Blue Crane Route Local Municipal area has a number of strategic environment advantages. It contains 97% of natural land covers, is centrally located between three national parks, contains biodiversity of regional and national significance, can boast incredible scenic beauty, and local conditions present a number of opportunities for renewable energy generation on a large scale. However the area faces a number of issues such as higher densities of population primarily concentrated in the three urban centres.
The low agricultural productivity and carrying capacity of much of the land in the municipality, combined with limited access to water for irrigation, has restricted development of the agricultural economy. The remoteness of the urban centres limits growth of business, services and sectors.read more »
Matatiele Local Municipality (EC144) was established on the 1st of March 2006. The Municipality went through major changes in terms of its demarcation and governance. Prior to 1 March 2006, Matatiele Local Municipality (KZ5a3) comprised the towns of Matatiele and Cedarville and fell within the Sisonke District of Kwazulu Natal.
From 1 March 2006, the Municipality was incorporated into the Alfred Nzo District of the Eastern Cape. The newly established Matatiele Local Municipality includes the towns of Matatiele, Cedarville and the magisterial district of Maluti which formerly fell under the Umzimvubu Municipality and a rural district management area which formerly fell under the jurisdiction of the Alfred Nzo District Municipality.
(Source: matatiele.gov.za)read more »
The South Coast is the second largest domestic tourism market after Durban, with about 2,2 million visitors annually. The towns along the coast are popular holiday resorts that offer a wide range of sports amenities and recreational activities.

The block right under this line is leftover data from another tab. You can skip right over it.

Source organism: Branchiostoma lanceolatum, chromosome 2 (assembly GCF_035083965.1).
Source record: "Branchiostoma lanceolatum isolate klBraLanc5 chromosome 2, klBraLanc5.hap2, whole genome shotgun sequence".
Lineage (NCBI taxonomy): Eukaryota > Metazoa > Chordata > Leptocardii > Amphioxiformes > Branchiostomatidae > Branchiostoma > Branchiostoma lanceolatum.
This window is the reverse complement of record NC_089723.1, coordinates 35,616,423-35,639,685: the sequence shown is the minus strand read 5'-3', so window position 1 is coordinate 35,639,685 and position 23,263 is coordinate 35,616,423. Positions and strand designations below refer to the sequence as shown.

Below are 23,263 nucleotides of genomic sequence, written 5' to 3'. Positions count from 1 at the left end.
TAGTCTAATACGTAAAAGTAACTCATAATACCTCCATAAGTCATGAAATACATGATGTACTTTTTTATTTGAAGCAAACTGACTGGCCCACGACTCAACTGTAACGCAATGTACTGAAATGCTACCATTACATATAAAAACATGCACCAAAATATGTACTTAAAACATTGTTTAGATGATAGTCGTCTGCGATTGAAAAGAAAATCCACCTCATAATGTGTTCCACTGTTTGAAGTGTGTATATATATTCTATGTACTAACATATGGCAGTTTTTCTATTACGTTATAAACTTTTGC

However, the rural areas that now form part of the municipality are relatively underdeveloped. Much property growth is currently underway with the establishment of new shopping complexes and residential developments.read more »
uMshwathi Municipality is situated within uMgungundlovu District Municipality immediately adjacent to Pietermaritzburg. uMshwathi comprises of four major urban centres (New Hanover, Wartburg, Dalton and Cool Air) as well as the rural residential settlements of Swayimane, Mpolweni, Thokozani and Ozwathini. uMshwathi covers an area of about 1 811 km².
Economic development opportunities at uMshwathi include the rehabilitation and development of the towns, middle and high-income housing projects as well as development of a road corridor linking the N2 and N3 by traversing the municipality.The importance of agriculture in uMshwathi cannot be overemphasized. Sugar cane is the predominant agricultural pursuit. Manufacturing activities are mainly related to agricultural processing activities, notably sugar and timber processing activities.read more »
Indaka Municipality is a newly established municipality (established 18 December 2000), which is mainly rural. The municipality shares borders with Emnambithi, Endumeni, Msinga and Umtshezi municipalities and is situated 49 km east of Ladysmith.read more »
The dawn of democracy in 1994 created a new dispensation in which access to basic services such as housing, water and sanitation was recognized as a fundamental human right. South Africa inherited high levels of poverty and it continues to be confronted with unequal and often inadequate access to resources, infrastructure and social services. The Bill of Rights enshrined the right to basic services and commanded that the state must take reasonable measures to achieve the progressive realisation of these rights.
Faced by inadequate information about the state of development in South Africa, Statistics South Africa (then called the Central Statistical Service) launched the October Household Survey (OHS) programme in 1993. The survey was discontinued in 1999 and subsequently replaced by the General Household Survey (GHS) which was instituted in 2002 in order to determine the level of development in the country and the performance of programs and projects on a regular basis. The GHS continues to evolve and key questions are continuously added and/or modified in consultation with key stakeholders to maintain the relevance and quality of data. In addition to measuring access to key services, the level of satisfaction with, as well as perceived quality of selected services provided by Government are also measured.read more »